ROBERT FISK, whose wisdom is sadly missed from the perpetual melting pot that is the Middle East, described anger as “a ferocious creature”.
In the preface to his 2008 tome, ‘The Age of the Warrior’, Fisk describes the supposed objectivity journalists are meant to retain while witnessing mass suffering as “the great sickness of our Western press and television… the excuse for all us to avoid the truth”.
During two lengthy conversations with South Parade native Anne O’Rorke, conducted 15 months apart, the unavoidable truth facing thousands of displaced Syrians in the Turkish city of Izmir struck me right between the eyes.
Scratch that, Anne’s words, justly delivered in partial resignation given what she faces every day, kicked me firmly in the gut.
The contrast between the Covid-related quibbles of we Irish, mostly sitting in heated, plumbed homes with well-stocked fridges, and the reality facing Syrians who have been thieved of stability and hope, put manners on me. Anne’s message was a necessary course correction for this interviewer. I have health, home, food, water and love. What those 3.7 million Syrians effectively stuck in Turkey today wouldn’t give for what I have.
“Covid has hit the refugees here in Turkey really hard,” said Anne, the founder of TIAFI Community Centre, which assists women and children displaced by the Syrian War.
“If you’re a mother with three children – whose husband is either missing or presumed dead in Syria – you’re getting €36 a month, which is coming from the EU (a €6.5 billion fund) to the Turkish Government – but that’s all of the income that you would get – and that’s if they’re lucky.”
Lucky? Anne explained: “Prior to Covid, refugees who were working were doing the worst and most poorly paid jobs, behind kitchens, scrubbing floors and the like. But if you were a parent in one of those jobs that’s gone due to Covid, right now you’re getting nothing, not one penny. And this has created a new poor group within the refugee community: families who are getting no EU-funded money and these are the people we are trying to support at the moment and I have never seen anything like it. We’ve a waiting list of 3,000 families – roughly 10,000 people – that’s about the population of Tramore. And all that they are asking TIAFI for is food. And to go to some of these families’ homes, with nothing in them, some like coal bunkers – it’s just heart-breaking. These aren’t even comparable to the Irish tenements of a century or more ago. Some are living right next to a supermarket in a basement with no doors or windows and they’ve got no food. It’s awful.”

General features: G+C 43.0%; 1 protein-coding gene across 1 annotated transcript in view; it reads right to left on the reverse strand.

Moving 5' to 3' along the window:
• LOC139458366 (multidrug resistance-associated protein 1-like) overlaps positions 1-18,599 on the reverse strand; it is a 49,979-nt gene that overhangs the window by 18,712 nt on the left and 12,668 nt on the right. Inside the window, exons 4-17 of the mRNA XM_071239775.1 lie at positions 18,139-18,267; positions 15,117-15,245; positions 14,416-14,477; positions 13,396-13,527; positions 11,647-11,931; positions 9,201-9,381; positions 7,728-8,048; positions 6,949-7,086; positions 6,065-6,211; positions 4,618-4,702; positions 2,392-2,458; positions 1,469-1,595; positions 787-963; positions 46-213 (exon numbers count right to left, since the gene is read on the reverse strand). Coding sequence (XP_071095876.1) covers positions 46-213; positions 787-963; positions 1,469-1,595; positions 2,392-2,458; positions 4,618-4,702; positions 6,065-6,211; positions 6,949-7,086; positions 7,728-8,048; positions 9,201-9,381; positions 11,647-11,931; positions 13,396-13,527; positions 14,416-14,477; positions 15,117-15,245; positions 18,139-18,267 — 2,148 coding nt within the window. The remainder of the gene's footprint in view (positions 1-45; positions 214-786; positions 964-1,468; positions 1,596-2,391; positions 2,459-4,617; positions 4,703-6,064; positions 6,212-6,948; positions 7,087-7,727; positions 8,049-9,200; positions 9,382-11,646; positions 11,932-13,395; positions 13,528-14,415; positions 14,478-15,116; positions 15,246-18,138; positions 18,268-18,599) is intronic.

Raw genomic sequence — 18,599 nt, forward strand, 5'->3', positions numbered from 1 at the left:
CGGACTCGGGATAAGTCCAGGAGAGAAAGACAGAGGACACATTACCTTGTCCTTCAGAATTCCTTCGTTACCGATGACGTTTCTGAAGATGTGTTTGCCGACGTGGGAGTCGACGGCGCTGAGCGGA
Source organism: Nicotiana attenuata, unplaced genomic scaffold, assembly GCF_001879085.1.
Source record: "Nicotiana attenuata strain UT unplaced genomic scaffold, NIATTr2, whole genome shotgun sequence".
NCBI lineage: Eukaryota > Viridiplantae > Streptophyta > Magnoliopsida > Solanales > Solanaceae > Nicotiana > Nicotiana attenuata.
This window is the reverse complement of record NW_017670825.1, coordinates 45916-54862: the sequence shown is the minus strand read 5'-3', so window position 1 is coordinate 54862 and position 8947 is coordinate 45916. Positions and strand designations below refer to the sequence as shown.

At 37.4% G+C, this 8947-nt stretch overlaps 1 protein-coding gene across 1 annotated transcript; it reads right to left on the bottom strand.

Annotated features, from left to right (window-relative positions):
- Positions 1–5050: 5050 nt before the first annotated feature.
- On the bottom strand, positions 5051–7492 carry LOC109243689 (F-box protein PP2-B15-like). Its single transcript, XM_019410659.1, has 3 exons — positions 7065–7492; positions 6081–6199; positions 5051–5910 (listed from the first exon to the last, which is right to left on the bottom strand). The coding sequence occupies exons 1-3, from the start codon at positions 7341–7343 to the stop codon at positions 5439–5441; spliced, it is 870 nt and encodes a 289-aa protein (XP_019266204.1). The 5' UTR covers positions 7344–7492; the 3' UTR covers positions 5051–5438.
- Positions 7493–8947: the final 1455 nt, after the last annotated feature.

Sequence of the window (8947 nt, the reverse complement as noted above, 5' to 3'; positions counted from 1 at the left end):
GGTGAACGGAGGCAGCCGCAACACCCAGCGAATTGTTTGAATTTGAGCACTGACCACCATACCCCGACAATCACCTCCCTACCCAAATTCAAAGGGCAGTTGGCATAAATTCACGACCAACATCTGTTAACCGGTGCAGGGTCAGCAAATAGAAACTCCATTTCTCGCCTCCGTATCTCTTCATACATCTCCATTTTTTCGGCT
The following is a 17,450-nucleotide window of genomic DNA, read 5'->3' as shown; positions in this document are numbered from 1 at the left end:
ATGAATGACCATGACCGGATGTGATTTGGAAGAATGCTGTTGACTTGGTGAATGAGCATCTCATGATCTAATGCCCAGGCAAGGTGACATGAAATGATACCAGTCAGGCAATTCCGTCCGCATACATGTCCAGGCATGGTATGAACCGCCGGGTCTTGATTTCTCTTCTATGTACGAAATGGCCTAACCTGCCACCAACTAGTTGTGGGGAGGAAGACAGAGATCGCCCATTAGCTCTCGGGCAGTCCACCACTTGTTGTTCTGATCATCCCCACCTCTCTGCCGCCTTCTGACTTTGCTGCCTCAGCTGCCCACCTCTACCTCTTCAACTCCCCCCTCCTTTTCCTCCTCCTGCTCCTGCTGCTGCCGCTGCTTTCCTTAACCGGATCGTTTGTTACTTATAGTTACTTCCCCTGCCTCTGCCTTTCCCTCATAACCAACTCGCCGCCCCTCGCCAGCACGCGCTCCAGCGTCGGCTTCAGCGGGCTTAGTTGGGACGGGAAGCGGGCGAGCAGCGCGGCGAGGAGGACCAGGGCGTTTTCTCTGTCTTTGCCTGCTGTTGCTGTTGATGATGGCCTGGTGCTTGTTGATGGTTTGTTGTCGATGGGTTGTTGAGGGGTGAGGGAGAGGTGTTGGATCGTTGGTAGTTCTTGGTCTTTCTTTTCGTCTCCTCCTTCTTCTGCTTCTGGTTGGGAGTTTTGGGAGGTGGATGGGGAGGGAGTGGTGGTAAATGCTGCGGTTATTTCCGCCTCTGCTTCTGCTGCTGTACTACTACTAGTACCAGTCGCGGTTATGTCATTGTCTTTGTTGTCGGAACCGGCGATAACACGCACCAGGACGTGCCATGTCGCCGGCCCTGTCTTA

“We’ve a waiting list of nearly 3,000 families asking us for food.”
Many of the refugees Anne has met through her work are “you and me”, she said. “These were third level professors, postmen, people from the Syrian professional class and this is what they are now reduced to. Things have got so much worse (since our first conversation in March of last year). The Turkish economy is not doing well and the Lira is dropping like a stone (in value). Refugees who might once have been able to afford tomatoes and rice now can’t afford the tomatoes and they can no longer afford the oil they always cooked with. The situation is just horrific at the moment.”
Izmir, which currently has 60,000 refugees on top of its official population of three million residents (making it Turkey’s third largest city), does not have a host of charities and other bodies distributing food.
“It’s just us,” Anne said, to my near disbelief. “We’re the only organisation in Izmir doing this for Syrian refugees, which makes this very hard for us and for me personally. To have to decide who among those 3,000 families gets one of our 150 food parcels (prepared daily and worth €20) is incredibly hard because all of them need food. Trying to figure out who is the worst off is such a difficult thing to do. To have people coming into us crying and not necessarily being able to help all of them is so, so difficult. We also give out 200 portions of food a day from our kitchen so we’ve got a lot of people queuing up on a daily basis which is the best I can do.”
Every week, in the centre’s two sports rooms, TIAFI caters for 68 children with disabilities on its flexibility and exercise programme.
“Some of these suffered in the (Syrian Government’s) chemical attacks and to think there are some politicians back home suggesting otherwise has enraged me. We’ve seen at first hand the consequences of those who have suffered gravely, who have lost limbs, who have scoliosis, who have Cystic Fibrosis and other bomb-related injuries. To see children getting sicker and thinner by the day, it’s not easy.”
I ask Ann how she is coping with all of this. “Look, it’s not easy but I’m tough and when you can actually do something, that does actually make it easier to cope with. What really upsets me is to have certain Irish politicians spouting nonsense when I think about what I see with my own two eyes here every day. People might think that a refugee in Turkey has it good: sure don’t they have the sun and so on? Syrian people are living in conditions worse than the favelas (in Brazil) and they’re in a country where they are just not wanted.”
Anne’s daily reality is a far cry from the red-bricked comforts of South Parade but her commitment to the cause is unwavering.
“I’m in the centre every day, doing what I can. But the hardest thing about all of this for me is that this has been forgotten about by the outside world. How is that possible?”
For more on the work of TIAFI, please visit tiafi.org